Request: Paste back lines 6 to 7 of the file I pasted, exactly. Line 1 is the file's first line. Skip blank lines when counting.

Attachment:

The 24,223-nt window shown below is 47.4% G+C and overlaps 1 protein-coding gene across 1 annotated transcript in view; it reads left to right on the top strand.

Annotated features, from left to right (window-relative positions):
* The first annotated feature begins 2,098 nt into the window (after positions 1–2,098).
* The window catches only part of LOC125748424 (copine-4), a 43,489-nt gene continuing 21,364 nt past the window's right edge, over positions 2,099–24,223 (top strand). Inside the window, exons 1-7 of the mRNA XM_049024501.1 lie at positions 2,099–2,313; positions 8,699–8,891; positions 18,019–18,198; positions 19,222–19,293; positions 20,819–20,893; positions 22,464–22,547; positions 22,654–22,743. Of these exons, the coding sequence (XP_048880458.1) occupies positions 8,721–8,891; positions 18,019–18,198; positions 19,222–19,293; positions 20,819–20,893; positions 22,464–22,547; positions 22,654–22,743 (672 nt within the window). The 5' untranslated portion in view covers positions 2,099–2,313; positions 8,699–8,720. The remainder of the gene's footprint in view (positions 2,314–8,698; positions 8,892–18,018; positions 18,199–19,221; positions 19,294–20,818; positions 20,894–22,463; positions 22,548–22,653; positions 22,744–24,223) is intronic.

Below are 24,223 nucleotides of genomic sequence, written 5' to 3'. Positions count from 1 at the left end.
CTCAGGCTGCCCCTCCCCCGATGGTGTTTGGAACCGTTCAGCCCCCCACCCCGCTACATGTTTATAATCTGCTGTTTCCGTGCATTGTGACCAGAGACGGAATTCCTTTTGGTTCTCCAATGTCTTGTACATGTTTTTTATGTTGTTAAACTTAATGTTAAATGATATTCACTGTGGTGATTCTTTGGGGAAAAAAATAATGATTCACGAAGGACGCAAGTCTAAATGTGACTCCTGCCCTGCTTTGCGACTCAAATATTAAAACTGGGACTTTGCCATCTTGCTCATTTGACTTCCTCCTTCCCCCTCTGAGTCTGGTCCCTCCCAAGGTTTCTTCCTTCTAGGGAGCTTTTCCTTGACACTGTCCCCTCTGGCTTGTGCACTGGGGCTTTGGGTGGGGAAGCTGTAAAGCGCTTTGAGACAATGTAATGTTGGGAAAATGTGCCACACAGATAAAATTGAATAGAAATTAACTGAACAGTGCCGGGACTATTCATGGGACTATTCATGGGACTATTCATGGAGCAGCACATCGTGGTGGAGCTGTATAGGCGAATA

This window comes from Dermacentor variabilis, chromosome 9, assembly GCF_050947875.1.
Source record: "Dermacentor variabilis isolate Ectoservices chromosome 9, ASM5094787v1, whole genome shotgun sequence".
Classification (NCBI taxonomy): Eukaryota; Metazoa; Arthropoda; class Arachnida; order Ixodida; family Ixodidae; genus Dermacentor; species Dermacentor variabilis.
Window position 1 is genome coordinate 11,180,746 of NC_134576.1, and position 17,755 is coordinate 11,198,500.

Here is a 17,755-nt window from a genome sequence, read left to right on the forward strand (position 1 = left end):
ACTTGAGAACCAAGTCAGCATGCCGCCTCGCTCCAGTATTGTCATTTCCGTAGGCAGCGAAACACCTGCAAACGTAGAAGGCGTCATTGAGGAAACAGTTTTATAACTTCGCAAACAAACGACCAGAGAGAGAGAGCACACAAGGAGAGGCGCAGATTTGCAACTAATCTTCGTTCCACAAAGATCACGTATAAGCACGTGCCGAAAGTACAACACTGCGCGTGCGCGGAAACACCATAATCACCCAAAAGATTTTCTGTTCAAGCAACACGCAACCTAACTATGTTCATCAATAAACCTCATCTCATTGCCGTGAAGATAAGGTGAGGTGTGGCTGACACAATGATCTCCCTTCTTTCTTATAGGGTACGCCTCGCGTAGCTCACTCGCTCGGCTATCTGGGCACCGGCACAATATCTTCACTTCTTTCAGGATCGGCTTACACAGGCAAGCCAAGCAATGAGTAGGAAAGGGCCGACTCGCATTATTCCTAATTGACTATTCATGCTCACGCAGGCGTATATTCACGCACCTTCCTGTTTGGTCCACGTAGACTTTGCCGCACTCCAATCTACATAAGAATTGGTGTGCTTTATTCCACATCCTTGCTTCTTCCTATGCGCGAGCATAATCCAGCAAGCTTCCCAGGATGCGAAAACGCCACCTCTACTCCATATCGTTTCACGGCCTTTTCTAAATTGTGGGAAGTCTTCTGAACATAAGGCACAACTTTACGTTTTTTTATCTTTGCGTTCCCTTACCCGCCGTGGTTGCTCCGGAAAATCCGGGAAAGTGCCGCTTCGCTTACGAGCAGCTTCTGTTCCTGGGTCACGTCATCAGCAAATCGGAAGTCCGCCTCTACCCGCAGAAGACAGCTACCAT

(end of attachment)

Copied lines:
CTCAGGCTGCCCCTCCCCCGATGGTGTTTGGAACCGTTCAGCCCCCCACCCCGCTACATGTTTATAATCTGCTGTTTCCGTGCATTGTGACCAGAGACGGAATTCCTTTTGGTTCTCCAATGTCTTGTACATGTTTTTTATGTTGTTAAACTTAATGTTAAATGATATTCACTGTGGTGATTCTTTGGGGAAAAAAATAATGATTCACGAAGGACGCAAGTCTAAATGTGACTCCTGCCCTGCTTTGCGACTCAAATATTAAAACTGGGACTTTGCCATCTTGCTCATTTGACTTCCTCCTTCCCCCTCTGAGTCTGGTCCCTCCCAAGGTTTCTTCCTTCTAGGGAGCTTTTCCTTGACACTGTCCCCTCTGGCTTGTGCACTGGGGCTTTGGGTGGGGAAGCTGTAAAGCGCTTTGAGACAATGTAATGTTGGGAAAATGTGCCACACAGATAAAATTGAATAGAAATTAACTGAACAGTGCCGGGACTATTCATGGGACTATTCATGGGACTATTCATGGAGCAGCACATCGTGGTGGAGCTGTATAGGCGAATA

This window comes from Dermacentor variabilis, chromosome 9, assembly GCF_050947875.1.